Anyone who has ever read Alexandre Dumas’ classic novel, “The Three Musketeers,” knows that the rallying cry of those swashbuckling, 17th-century French heroes – Athos, Porthos, Aramis and a young, impetuous later addition to the group, d’Artagnan – was “All for one, one for all.”
One hundred and 40 years after “The Three Musketeers” was published in 1844, a similar band of brothers swept onto the scene at the 1984 Los Angeles Olympics, thrusting and parrying with gloved fists instead of the rapiers brandished by Dumas’ fictional creations. In terms of medals won – nine golds, a silver and a bronze – that ’84 United States Olympic boxing team not only is the most successful domestic contingent in any Olympiad, but the most successful fielded by any country. Considering that the U.S. has totaled just one gold medal in boxing in the past three Olympic competitions, it is reasonable to assume that what that 1984 team achieved will never be approached again by an American unit.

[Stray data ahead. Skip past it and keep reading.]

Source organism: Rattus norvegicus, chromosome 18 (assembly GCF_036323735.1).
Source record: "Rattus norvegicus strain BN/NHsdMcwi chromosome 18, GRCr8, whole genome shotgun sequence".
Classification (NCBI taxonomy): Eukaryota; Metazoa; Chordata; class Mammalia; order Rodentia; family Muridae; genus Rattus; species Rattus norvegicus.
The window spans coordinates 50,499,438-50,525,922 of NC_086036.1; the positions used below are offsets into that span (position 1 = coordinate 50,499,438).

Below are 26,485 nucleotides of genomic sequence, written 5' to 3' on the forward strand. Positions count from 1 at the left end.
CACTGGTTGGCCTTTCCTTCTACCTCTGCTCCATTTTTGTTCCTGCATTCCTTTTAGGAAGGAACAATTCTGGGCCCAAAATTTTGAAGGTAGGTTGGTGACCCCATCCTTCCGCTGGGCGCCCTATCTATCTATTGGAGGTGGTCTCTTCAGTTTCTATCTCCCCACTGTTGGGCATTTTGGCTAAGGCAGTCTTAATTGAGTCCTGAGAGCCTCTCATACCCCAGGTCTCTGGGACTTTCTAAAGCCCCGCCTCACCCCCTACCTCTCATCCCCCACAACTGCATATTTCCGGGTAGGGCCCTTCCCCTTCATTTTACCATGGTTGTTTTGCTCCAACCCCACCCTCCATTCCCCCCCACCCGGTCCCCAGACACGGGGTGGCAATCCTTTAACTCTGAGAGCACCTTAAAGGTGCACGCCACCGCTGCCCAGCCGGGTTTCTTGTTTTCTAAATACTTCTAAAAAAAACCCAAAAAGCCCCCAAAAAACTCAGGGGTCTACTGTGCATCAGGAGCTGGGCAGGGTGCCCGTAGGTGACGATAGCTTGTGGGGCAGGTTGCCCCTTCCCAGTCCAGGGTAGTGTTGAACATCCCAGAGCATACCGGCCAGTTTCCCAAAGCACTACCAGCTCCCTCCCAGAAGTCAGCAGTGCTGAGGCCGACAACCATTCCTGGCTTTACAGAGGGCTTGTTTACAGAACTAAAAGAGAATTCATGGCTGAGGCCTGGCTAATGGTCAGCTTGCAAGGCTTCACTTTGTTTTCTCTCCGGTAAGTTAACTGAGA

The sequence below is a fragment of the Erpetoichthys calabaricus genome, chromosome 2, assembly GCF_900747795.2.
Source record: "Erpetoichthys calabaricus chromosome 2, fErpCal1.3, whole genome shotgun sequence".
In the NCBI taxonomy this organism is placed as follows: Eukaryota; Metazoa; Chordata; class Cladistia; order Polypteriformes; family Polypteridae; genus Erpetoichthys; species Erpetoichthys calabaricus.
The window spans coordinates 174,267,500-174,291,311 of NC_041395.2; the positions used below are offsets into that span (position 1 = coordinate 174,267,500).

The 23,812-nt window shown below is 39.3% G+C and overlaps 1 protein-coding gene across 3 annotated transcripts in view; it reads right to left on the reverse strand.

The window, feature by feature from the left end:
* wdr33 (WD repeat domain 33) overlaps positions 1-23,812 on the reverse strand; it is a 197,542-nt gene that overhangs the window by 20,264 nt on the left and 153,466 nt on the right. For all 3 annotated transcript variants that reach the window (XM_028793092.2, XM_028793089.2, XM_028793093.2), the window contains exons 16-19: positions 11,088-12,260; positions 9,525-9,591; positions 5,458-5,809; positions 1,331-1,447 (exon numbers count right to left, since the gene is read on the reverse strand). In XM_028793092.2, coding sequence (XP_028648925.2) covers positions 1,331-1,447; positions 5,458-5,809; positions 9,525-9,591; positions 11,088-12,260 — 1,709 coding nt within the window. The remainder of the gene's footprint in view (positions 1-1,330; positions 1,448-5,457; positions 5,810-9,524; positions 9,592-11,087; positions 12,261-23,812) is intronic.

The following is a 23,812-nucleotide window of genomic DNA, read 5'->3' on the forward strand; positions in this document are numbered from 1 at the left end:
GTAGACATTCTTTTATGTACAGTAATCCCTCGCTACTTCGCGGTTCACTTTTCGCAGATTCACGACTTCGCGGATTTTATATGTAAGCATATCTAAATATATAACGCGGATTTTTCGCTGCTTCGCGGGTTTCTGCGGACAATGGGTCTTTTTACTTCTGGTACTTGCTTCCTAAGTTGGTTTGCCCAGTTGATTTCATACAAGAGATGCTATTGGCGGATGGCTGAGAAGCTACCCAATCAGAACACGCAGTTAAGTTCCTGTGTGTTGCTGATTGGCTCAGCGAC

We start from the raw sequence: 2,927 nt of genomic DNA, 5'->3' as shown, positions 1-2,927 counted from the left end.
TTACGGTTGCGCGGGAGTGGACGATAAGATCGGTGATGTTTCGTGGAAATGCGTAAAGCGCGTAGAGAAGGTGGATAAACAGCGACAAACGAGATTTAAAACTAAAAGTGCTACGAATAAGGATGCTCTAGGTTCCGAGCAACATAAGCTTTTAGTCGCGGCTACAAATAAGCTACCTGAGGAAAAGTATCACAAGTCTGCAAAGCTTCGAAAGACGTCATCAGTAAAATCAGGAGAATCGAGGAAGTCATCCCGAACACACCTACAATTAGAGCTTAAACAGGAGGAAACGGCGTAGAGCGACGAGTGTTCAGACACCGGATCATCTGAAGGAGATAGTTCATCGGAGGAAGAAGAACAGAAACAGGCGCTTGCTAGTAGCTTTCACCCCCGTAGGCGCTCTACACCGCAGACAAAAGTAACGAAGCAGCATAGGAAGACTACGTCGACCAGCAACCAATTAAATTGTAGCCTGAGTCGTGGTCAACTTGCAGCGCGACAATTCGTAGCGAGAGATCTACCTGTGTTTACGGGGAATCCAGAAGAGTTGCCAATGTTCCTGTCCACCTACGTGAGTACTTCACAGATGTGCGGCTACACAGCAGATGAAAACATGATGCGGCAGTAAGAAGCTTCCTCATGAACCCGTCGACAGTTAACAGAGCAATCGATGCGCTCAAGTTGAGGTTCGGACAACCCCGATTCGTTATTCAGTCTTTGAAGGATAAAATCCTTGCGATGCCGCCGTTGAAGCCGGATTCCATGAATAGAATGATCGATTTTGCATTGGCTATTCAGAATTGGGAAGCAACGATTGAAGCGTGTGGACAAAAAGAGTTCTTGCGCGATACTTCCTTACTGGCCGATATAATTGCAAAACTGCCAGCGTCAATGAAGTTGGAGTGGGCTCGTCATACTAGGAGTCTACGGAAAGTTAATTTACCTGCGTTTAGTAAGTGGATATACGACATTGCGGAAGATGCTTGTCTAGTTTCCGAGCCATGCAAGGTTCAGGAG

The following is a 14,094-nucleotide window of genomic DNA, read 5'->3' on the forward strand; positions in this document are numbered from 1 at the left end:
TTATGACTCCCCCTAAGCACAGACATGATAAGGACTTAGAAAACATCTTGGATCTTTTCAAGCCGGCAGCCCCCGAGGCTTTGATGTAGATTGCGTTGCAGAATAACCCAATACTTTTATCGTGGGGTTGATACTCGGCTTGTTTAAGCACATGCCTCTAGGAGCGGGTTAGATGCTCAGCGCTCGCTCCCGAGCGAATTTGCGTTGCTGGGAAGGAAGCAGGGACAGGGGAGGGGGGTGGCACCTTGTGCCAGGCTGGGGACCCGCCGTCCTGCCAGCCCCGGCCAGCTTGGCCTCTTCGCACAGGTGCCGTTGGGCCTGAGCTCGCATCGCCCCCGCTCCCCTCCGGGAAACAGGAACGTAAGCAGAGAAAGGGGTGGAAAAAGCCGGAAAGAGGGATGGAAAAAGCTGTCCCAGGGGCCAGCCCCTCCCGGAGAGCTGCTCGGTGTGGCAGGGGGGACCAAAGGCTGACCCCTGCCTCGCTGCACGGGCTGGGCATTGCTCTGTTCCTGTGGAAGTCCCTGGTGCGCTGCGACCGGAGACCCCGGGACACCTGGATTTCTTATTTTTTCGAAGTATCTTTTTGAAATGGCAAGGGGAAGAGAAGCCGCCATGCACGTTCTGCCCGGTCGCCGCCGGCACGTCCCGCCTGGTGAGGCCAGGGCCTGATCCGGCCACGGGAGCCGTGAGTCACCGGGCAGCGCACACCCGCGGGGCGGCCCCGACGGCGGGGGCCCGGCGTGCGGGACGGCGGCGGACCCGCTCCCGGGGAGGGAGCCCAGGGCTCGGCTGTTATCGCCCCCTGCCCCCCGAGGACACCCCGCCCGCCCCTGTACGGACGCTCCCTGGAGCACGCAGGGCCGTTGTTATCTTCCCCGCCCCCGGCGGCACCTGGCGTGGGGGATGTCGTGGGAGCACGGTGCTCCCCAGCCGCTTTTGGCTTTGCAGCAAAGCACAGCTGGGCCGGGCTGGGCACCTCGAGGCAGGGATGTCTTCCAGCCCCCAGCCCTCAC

“Today’s youth need to be reminded about our ’84 Olympic boxing team, not only because of how successful we were, but because of what we represented,” said Frank Tate, the gold medalist at 156 pounds who was attempting to organize a 30-year reunion of surviving members on Aug. 7-11 in Las Vegas. “Here we are, the greatest Olympic boxing team ever, 12 guys who were very good at what we did and united in a common goal, and a lot of kids don’t know nothin’ about that.”
Asked whether it’s really beyond dispute that the 1984 team was better than the celebrated 1976 group that won five gold medals and seven overall in Montreal, Tate snorted in derision that anyone would even dare to broach the issue. …
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